Systems for implementation of the method are specified in the subsidiary claims.
The invention is described in particular in the following with reference to FIGS. 1 and 2.
FIG. 1 shows the fundamental circuit,
FIG. 2 shows the sequence diagram.
Let it be assumed that the apparatus is switched on and ready for operation for a transmission. Upon actuating the start key 1, a microcomputer 2 (e.g. Intel 8748) causes the start of the transmission. Apart from perceptible control of the sequence of operations, activation of the scanning electronic system, etc., the microcomputer also causes the striking of the fluorescent lamp 3 which serves the purpose of line by line illumination during the opto-electronic scanning operation.
The fluorescent lamp 3 is switched on via a transistor 5 by means of a corresponding output signal of the microcomputer 2 at the output terminal 4. The fluorescent lamp 3 is operated with direct current for the reasons referred to above.
The ignition occurs in the usual manner by means of a starter 6 and of a preconnected choke 7.
A current limiting resistor 8 is inserted into the circuit because the choke 7 cannot operate as a sufficiently great series resistance in the case of direct current operation.
The sequence diagram according to FIG. 2 elucidates the functional steps of the microcomputer 2. Upon initial actuation of the starting key 1, the lamp 3 is ignited, and a counting operation begins in the microcomputer 2, which is stopped upon termination of the transmission. The counter reading is then a measure for the period of incandescence of the lamp 3 and is stored in the microcomputer 2.
A counting operation is started again upon actuating the starting key 1 for the next transmission and after reversal of polarity of the operating voltage of the lamp 3, which is stopped upon termination of this transmission and is equally stored. The microcomputer 2 thereupon performs a subtraction and stores the quantity determined for the difference between the incandescence periods of the two scanning operations.
Upon starting another and third transmission, the counting operation begins again and is stopped together with this transmission. The microcomputer 2 thereupon compares this last period of incandescence to the difference stored and thereby derives a criterion regarding whether or not the polarity reversing relay 11 is energised via the output terminal 9 and the exciter 10. The polarity reversing relay always reverses the polarity of the lamp voltage when the last period of incandescence had been longer than the stored difference between the periods of incandescence of the previous scanning operations. These actions evolve analogously during all subsequent transmissions the last incandescene period always being compared to the stored carry-over of the existing total incandescence period under consideration of the polarity. The polarity reversal is operated by means of the relay contactors 12 and 13. Although the transmission periods may be very different, an even division of the two polarities throughout the service life of the lamp occurs as a result in this manner, and thereby an extension of the lamp service life under the operating conditions specified.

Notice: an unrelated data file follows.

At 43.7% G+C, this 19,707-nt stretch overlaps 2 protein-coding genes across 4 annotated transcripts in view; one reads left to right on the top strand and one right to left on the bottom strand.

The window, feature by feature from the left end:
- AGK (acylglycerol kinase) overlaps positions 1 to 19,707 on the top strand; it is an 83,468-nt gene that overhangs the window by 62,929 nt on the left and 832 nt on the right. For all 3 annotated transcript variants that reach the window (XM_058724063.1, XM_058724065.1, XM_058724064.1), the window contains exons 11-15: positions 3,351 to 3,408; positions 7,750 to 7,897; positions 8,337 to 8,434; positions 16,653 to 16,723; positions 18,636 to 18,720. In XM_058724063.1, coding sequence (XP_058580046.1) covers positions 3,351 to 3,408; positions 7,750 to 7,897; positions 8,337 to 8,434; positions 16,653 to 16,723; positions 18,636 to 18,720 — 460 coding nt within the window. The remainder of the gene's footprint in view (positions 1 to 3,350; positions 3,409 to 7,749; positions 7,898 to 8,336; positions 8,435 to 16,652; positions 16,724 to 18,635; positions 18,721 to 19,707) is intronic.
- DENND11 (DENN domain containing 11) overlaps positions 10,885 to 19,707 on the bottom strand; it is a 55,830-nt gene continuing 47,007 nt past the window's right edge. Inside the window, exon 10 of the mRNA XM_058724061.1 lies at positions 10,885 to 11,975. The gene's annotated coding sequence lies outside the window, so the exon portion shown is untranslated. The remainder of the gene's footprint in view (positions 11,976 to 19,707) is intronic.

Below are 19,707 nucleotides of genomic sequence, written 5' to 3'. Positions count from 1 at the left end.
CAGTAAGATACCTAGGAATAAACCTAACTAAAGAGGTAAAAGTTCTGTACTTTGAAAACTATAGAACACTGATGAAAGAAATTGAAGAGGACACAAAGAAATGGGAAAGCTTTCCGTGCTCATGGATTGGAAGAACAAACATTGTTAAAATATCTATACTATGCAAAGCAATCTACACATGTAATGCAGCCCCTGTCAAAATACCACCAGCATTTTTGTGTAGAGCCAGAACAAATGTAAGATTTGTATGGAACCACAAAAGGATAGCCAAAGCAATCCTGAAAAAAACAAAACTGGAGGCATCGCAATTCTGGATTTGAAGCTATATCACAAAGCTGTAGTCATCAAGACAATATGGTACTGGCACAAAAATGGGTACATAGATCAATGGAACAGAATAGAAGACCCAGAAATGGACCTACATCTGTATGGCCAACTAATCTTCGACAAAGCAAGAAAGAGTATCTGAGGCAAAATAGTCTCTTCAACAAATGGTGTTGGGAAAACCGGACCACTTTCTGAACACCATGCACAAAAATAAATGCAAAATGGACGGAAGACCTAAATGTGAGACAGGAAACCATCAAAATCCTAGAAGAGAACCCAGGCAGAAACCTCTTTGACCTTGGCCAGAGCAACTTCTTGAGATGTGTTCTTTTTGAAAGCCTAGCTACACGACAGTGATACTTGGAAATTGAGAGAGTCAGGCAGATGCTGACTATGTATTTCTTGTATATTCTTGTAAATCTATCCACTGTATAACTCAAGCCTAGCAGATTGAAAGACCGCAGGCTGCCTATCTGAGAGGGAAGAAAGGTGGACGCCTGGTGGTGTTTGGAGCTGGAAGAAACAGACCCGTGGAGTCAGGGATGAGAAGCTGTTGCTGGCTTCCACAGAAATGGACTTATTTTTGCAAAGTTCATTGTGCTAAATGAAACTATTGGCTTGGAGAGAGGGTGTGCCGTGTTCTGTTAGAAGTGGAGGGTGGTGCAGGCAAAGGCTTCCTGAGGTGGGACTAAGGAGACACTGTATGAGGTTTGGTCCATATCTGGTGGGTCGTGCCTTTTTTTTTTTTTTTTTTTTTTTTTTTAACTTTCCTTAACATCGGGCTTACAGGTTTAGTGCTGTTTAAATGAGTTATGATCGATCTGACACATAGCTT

A corresponding circuit may easily also be assembled with conventional counting and storage "building blocks", but the application of microcomputers may now already be considered as part of the state of technology.
|Citing Patent||Filing date||Publication date||Applicant||Title|
|US4796093 *||Jun 2, 1986||Jan 3, 1989||Fuji Xerox Co., Ltd.||Method and system of driving light source|
|US4914356 *||Nov 21, 1988||Apr 3, 1990||Actronic Lighting Cc||Controller for gas discharge lamps|
|US4983888 *||Feb 5, 1985||Jan 8, 1991||Matsushita Electronics Corporation||Fluorescent lamp device|
|US5231333 *||Nov 14, 1990||Jul 27, 1993||Neon Dynamics, Inc.||Switching excitation supply for gas discharge tubes having means for eliminating the bubble effect|
|US6097162 *||Aug 17, 1998||Aug 1, 2000||Alliedsignal Inc.||Power supply system for a fluorescent lamp|
|US20060175973 *||Feb 7, 2005||Aug 10, 2006||Lisitsyn Igor V||Xenon lamp|
|WO2000010367A1 *||Aug 12, 1999||Feb 24, 2000||Alliedsignal Inc.||A power supply system for a fluorescent lamp|
|U.S. Classification||315/362, 315/DIG.5, 315/360, 315/307|
|Cooperative Classification||Y10S315/05, H05B41/048|
|Jul 13, 1982||AS||Assignment|
Owner name: RUDULF HELL GMBH
Free format text: ASSIGNMENT OF ASSIGNORS INTEREST.;ASSIGNOR:KARIUS, HELMUT;REEL/FRAME:004039/0818
Effective date: 19820621
|Mar 2, 1992||AS||Assignment|
Owner name: LINOTYPE-HELL AG, GERMANY
Free format text: ASSIGNMENT OF ASSIGNORS INTEREST.;ASSIGNOR:DR.-ING. RUDOLF HELL GMBH, A GERMAN CORPORATION;REEL/FRAME:006031/0334
Effective date: 19920225
|Mar 17, 1996||LAPS||Lapse for failure to pay maintenance fees|
|May 28, 1996||FP||Expired due to failure to pay maintenance fee|
Effective date: 19960320